2023 marks our 30th year in business. Quite a milestone! 30 years allows you time to acquire many solid business principles and lessons.
Some reflection being in order, I thought back to the inauspicious bootstrap beginnings of the firm – in a one-bedroom apartment with a fax machine – and the extent to which the world has changed since 1993. The funny thing is, while technology has transformed HOW we do business, WHY we are in business really remains the same – human nature doesn’t change. People change jobs, companies need to improve talent to grow, and top performers with highly specialized skills and personality requirements for niche jobs don’t grow on trees.
Over the years, a number of people have given me evergreen wisdom and insights that I have incorporated into how I work, and how the firm serves both our clients and our candidates. Our 30th anniversary seems like a great opportunity to share the most valuable lessons from both successes and failures over years learning the search business. Below are 30 short but impactful business guiding principles that I hope you will find thought-provoking and valuable and can apply in your business and professional life to make you better, stronger, and wiser. They are proven principles I wish I had known earlier – but am glad I learned at any point along the way.
30 Time-Tested Business Principles
30 basic business principles learned over 30 years (in no particular order):
- The right hire will give you exponentially better ROI than any other investment; the wrong hire costs far more than just salary
- You can close a knowledge or skills gap but you can’t change someone’s attitude
- Don’t rely too much on one tool, method or piece of information to make a hiring decision – all tools have limitations. Instead, look for consistency across multiple data points to make your assessment
- Hire for strengths rather than just trying to avoid weaknesses. Look for indications someone CAN do the job – not reasons to eliminate them
- Accept the fact that you will never have all the information to make a decision
- Listen and try to understand what the person on the other side of the desk is really trying to say to you – don’t fall into the trap of confirmation bias
- Exercise your “why” muscle – ask “why” questions often
- Ten years of experience is not the same as one year of experience ten times. Make sure you know which one you are getting
- Past behavior is the best indicator of future behavior
- Take direct action with problem employees sooner than later or the damage will be worse than you think
- Life is too short to work for a jerk. Keep your freedom. Don’t be afraid to walk away – something better will show up
- Good people take responsibility for their actions and learn from their mistakes. Never hire anyone who can’t easily describe a failure they have had, own their part of it, and demonstrate how they applied what they learned from it
- Talk about everything in a potential job or package that is essential to you – you don’t have time to waste if there are showstoppers you could have known about in the beginning (but see #5)
- The person on the other side of the desk is more than their job title – they are a human being just like you
- Interviews must be a two-way sell. Every interaction with a candidate is conveying an image of your company to them and potentially their entire network; every interaction with a company during an interview process likewise conveys an image of yourself within that organization and potentially beyond it to customers and suppliers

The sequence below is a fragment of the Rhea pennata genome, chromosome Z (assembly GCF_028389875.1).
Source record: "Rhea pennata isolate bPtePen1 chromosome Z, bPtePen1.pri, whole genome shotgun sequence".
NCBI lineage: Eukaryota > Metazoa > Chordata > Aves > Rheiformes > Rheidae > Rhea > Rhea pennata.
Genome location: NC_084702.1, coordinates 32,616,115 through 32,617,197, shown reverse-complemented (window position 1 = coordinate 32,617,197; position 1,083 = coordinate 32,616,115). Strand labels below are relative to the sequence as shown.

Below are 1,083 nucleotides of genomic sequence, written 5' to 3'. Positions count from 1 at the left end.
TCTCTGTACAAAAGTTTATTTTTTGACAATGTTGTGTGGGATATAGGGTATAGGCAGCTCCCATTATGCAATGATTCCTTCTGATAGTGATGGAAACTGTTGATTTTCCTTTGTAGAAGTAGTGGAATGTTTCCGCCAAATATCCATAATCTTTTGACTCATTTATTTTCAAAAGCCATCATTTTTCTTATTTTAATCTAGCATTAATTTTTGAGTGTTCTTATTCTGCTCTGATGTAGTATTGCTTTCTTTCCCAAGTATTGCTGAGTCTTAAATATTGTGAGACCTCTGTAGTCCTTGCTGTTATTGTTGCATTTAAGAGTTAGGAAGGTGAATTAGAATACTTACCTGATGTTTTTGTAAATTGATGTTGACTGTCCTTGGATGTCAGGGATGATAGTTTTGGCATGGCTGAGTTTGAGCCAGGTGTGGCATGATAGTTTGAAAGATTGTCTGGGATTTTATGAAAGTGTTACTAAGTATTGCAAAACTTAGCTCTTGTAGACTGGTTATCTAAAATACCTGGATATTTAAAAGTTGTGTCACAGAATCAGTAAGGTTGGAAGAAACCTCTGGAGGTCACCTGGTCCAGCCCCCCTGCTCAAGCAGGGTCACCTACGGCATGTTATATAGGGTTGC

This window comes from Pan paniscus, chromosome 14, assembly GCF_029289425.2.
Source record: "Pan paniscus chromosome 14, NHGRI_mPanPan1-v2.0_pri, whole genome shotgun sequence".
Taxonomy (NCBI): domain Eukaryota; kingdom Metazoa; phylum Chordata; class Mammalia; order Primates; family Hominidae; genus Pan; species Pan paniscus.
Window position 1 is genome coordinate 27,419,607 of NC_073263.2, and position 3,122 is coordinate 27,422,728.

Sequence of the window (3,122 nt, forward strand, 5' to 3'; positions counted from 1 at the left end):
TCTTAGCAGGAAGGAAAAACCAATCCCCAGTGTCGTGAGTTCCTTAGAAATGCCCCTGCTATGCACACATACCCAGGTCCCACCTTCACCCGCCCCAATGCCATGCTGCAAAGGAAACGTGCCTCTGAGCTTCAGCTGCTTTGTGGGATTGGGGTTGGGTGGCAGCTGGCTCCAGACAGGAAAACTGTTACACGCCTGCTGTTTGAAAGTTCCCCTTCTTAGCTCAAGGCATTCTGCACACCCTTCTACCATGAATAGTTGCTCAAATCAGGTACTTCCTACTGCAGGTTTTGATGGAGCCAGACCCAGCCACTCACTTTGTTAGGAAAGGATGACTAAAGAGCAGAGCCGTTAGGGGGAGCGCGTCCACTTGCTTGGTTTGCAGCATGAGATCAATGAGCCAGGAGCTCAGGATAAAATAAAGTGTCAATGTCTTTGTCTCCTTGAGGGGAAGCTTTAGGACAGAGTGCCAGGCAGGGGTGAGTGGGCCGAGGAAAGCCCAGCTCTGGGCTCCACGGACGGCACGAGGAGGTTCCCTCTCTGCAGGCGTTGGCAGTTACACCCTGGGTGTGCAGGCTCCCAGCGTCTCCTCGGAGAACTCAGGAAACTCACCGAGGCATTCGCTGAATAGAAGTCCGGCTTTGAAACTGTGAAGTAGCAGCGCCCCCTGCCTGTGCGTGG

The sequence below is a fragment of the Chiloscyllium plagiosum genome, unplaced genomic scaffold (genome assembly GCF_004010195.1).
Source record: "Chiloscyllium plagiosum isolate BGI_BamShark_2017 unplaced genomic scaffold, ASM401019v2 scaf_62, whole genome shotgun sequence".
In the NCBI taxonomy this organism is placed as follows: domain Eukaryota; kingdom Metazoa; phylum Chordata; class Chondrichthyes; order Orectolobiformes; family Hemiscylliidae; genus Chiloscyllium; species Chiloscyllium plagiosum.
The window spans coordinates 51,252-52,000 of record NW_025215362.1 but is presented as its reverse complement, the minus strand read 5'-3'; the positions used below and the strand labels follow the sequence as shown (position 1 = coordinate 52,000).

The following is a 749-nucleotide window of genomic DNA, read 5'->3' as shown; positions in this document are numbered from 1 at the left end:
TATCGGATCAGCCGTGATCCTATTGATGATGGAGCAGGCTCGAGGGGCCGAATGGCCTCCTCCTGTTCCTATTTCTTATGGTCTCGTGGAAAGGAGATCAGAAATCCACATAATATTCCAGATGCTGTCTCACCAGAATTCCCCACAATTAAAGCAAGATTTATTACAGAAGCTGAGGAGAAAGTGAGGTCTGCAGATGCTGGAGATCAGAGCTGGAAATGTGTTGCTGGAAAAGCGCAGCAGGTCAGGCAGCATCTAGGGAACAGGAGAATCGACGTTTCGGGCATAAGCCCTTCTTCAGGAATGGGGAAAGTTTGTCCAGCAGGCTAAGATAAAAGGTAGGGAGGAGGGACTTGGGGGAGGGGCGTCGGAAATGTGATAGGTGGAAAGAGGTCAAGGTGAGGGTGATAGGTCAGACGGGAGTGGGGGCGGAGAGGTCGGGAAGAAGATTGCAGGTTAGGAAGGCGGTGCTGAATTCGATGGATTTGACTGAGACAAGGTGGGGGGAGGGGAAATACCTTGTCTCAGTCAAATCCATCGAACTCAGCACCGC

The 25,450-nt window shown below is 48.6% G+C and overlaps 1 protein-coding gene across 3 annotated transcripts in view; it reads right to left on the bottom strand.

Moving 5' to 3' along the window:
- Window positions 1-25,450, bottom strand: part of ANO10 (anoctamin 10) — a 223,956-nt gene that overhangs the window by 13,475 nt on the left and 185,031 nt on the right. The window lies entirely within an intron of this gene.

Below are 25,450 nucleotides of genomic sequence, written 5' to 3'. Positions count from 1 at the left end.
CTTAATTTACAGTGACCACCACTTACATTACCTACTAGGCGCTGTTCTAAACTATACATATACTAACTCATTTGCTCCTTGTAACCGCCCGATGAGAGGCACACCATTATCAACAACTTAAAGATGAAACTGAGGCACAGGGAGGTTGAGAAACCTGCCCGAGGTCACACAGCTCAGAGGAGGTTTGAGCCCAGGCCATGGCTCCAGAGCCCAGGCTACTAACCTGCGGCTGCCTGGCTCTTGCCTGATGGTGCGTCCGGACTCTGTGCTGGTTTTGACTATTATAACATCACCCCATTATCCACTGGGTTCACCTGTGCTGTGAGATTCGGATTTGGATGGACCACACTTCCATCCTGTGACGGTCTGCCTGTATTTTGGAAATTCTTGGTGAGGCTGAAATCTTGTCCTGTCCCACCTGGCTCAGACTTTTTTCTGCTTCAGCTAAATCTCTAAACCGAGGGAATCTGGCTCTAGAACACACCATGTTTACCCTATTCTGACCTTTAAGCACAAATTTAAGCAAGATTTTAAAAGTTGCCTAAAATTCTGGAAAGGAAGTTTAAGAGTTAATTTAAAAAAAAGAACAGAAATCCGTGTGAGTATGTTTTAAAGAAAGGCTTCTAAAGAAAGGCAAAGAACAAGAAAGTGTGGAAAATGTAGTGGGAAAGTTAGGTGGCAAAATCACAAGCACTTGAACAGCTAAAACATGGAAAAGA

- Be quick to express gratitude and recognize the input of others to your success
- Lack of consensus is not an excuse for failing to make a decision
- Leaders lead, whatever level of the organization they are at
- When hiring, have a backup plan whenever possible
- Versatility, adaptability and resilience are as important as a specialized skill in today’s business climate. A strong utility player is a good hedge against unexpected changes in the landscape
- Be willing to do the dirty work
- Don’t be a victim. Your attitude determines more than you may think, as do the words you speak over your life and the lives of those around you. Sow your words thoughtfully as they will create a harvest of one sort or another
- Don’t be afraid to talk about money. It’s just a factor, like commute or travel or relocation. It’s not personal. You may not get a clear answer but get the topic out in the open at least to avoid surprises (see #13)
- Character and integrity are demonstrated by actions not words. Challenges come to everyone, but what you do with them is the difference maker: keep doing the right thing even when the wrong things are happening (but see #11)
- There is no substitute for diligence: persevere to become more effective
- Know what you believe and why you believe it. Then you can stand tall in the storm and not fall for BS.
- Every day, before you start work, ask yourself “What is the most important thing I need to do today?” Make sure you do that.
- The seeds you are planting today will be the beautiful flowers or noxious weeds in your garden years from now. Plant accordingly.
- I have interviewed many candidates who thought they could exchange some freedom for more security. They were incorrect.
- Just because it’s a trend doesn’t mean it’s right. Do your own due diligence and make up your own mind.
Business Principles That Have Shaped You
I would love to hear your thoughts and comments. Which of these made the strongest impact on you? Why? And what other words of wisdom have people spoken into your life that have made a meaningful difference to you?